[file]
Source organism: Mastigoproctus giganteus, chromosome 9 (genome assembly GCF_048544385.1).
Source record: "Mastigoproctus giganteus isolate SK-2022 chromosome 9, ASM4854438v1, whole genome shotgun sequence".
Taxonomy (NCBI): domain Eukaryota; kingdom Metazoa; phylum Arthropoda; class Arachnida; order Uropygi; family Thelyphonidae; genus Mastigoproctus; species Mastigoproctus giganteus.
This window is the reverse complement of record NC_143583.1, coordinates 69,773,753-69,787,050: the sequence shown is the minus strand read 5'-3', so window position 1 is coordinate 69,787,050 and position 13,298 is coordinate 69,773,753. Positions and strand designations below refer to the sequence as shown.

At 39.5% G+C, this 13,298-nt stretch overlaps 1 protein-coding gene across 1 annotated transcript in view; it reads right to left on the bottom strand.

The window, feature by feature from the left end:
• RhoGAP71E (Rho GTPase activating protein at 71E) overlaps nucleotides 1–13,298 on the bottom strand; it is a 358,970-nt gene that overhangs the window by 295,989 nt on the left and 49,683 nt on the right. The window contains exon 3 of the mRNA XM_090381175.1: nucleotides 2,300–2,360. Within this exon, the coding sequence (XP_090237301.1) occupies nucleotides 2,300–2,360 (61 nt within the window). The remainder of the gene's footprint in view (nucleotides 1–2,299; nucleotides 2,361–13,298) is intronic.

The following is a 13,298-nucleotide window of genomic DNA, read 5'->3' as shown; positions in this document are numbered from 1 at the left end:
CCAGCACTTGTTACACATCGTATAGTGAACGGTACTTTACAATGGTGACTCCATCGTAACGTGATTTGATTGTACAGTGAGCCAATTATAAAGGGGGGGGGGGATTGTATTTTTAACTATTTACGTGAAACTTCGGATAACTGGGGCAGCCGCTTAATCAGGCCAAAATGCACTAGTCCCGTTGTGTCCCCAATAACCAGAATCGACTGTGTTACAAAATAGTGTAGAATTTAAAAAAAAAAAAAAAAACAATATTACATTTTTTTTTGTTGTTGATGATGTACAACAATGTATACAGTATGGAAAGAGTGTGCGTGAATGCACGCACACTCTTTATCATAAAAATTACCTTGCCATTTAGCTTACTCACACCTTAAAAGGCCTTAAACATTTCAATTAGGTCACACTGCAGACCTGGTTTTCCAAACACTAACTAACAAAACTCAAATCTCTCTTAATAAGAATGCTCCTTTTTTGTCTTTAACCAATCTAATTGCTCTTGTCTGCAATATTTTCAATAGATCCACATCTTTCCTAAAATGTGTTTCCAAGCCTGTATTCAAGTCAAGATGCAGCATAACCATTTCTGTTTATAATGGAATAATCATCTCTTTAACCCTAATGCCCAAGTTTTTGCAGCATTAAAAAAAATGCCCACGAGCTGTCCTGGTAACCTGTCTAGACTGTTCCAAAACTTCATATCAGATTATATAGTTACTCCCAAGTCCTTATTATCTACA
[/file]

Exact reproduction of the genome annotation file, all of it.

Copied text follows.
Source organism: Mastigoproctus giganteus, chromosome 9 (genome assembly GCF_048544385.1).
Source record: "Mastigoproctus giganteus isolate SK-2022 chromosome 9, ASM4854438v1, whole genome shotgun sequence".
Taxonomy (NCBI): domain Eukaryota; kingdom Metazoa; phylum Arthropoda; class Arachnida; order Uropygi; family Thelyphonidae; genus Mastigoproctus; species Mastigoproctus giganteus.
This window is the reverse complement of record NC_143583.1, coordinates 69,773,753-69,787,050: the sequence shown is the minus strand read 5'-3', so window position 1 is coordinate 69,787,050 and position 13,298 is coordinate 69,773,753. Positions and strand designations below refer to the sequence as shown.

At 39.5% G+C, this 13,298-nt stretch overlaps 1 protein-coding gene across 1 annotated transcript in view; it reads right to left on the bottom strand.

The window, feature by feature from the left end:
• RhoGAP71E (Rho GTPase activating protein at 71E) overlaps nucleotides 1–13,298 on the bottom strand; it is a 358,970-nt gene that overhangs the window by 295,989 nt on the left and 49,683 nt on the right. The window contains exon 3 of the mRNA XM_090381175.1: nucleotides 2,300–2,360. Within this exon, the coding sequence (XP_090237301.1) occupies nucleotides 2,300–2,360 (61 nt within the window). The remainder of the gene's footprint in view (nucleotides 1–2,299; nucleotides 2,361–13,298) is intronic.

The following is a 13,298-nucleotide window of genomic DNA, read 5'->3' as shown; positions in this document are numbered from 1 at the left end:
CCAGCACTTGTTACACATCGTATAGTGAACGGTACTTTACAATGGTGACTCCATCGTAACGTGATTTGATTGTACAGTGAGCCAATTATAAAGGGGGGGGGGGATTGTATTTTTAACTATTTACGTGAAACTTCGGATAACTGGGGCAGCCGCTTAATCAGGCCAAAATGCACTAGTCCCGTTGTGTCCCCAATAACCAGAATCGACTGTGTTACAAAATAGTGTAGAATTTAAAAAAAAAAAAAAAAACAATATTACATTTTTTTTTGTTGTTGATGATGTACAACAATGTATACAGTATGGAAAGAGTGTGCGTGAATGCACGCACACTCTTTATCATAAAAATTACCTTGCCATTTAGCTTACTCACACCTTAAAAGGCCTTAAACATTTCAATTAGGTCACACTGCAGACCTGGTTTTCCAAACACTAACTAACAAAACTCAAATCTCTCTTAATAAGAATGCTCCTTTTTTGTCTTTAACCAATCTAATTGCTCTTGTCTGCAATATTTTCAATAGATCCACATCTTTCCTAAAATGTGTTTCCAAGCCTGTATTCAAGTCAAGATGCAGCATAACCATTTCTGTTTATAATGGAATAATCATCTCTTTAACCCTAATGCCCAAGTTTTTGCAGCATTAAAAAAAATGCCCACGAGCTGTCCTGGTAACCTGTCTAGACTGTTCCAAAACTTCATATCAGATTATATAGTTACTCCCAAGTCCTTATTATCTACA